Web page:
Washington’s Governor thinks the state’s system for disciplining bad docs needs serious help. “There is a consensus, I think, among all of us that it’s broken, and it needs — not tinkering — it needs reform,” Gov. Chris Gregoire said after signing the new medical malpractice bill into law. Read about some smart proposed changes. [The Olympian]
The number of malpractice cases has been dropping steadily the last few years in Ohio’s Montgomery County. Tort reform and the expense of medical malpractice litigation—think experts—seem to have played a role in this. But local lawyers aren't hurting-- they’re specializing in the field—taking serious cases—or moving on to more profitable pastures. Read [Dayton Business Journal]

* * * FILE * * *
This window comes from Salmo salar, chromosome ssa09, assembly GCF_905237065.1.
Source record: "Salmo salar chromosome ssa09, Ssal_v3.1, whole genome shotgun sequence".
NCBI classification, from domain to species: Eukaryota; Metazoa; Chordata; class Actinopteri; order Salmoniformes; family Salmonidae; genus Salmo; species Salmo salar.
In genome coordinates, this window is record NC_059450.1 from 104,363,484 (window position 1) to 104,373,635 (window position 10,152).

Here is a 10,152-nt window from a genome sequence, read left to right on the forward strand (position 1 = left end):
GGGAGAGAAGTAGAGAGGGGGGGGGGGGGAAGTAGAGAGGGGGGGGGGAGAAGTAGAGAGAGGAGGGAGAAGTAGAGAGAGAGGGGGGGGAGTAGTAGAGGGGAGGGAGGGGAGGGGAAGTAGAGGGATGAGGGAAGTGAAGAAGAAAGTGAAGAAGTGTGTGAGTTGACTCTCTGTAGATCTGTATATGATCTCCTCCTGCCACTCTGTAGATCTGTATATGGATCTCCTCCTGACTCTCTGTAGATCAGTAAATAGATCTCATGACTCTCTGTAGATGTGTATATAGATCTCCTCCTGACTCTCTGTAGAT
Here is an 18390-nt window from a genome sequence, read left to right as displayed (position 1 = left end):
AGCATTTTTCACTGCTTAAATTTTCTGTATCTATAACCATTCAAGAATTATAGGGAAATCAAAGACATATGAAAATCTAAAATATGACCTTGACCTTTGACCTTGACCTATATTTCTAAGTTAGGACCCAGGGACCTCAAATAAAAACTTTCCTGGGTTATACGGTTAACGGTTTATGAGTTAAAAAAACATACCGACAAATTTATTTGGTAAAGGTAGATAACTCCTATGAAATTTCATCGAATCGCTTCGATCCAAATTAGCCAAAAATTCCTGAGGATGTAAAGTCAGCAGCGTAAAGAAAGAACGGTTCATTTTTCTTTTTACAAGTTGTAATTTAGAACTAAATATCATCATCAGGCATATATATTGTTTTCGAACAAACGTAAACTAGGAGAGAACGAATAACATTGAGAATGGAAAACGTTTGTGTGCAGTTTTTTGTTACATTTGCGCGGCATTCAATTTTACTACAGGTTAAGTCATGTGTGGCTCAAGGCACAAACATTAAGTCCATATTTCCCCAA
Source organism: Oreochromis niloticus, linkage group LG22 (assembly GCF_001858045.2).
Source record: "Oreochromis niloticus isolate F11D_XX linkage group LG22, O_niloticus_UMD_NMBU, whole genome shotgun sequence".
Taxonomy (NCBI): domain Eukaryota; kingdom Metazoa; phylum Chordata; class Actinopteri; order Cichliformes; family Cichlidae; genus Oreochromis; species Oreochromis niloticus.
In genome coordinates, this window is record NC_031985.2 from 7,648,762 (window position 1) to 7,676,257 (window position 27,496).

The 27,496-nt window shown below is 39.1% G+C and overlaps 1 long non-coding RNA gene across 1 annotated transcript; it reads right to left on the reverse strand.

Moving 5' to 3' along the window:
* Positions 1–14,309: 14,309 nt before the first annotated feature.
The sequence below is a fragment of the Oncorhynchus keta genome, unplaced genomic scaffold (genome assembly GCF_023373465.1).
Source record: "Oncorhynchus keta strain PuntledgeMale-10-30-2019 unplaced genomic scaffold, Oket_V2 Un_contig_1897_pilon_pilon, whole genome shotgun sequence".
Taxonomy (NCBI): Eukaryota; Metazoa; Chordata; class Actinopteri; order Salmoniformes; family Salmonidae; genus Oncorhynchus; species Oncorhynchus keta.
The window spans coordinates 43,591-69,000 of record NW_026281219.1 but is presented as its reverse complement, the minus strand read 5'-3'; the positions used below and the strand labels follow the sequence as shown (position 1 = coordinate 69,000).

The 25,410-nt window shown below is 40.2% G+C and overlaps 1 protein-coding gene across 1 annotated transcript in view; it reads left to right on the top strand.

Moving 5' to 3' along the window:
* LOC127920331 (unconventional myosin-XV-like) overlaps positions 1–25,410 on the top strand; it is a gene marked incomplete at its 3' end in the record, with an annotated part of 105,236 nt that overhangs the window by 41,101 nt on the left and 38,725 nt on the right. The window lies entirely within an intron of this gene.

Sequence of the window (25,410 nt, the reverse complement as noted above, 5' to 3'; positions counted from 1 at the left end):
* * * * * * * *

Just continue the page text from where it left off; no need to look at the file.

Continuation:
Question: if caps are enacted and taking on a case is no longer financially sensible, does this end up hurting a patient’s options for justice?
After a February car accident shattered his right eye, Jorge Alvarez was taken by helicopter to the trauma unit at St. Mary's Medical Center in West Palm Beach. He was unconscious for several days and needed to have the dangling eye removed. But the 19-year-old uninsured farm worker from Fort Pierce was not treated for a week because an eye specialist could not be found to remove the eye. Dr. Steve Spector, a West Palm Beach ophthalmologist who operated on Alvarez after taking his turn on the trauma unit, contends other, more experienced doctors turned down the case because the patient was uninsured. Read [Palm Beach Post]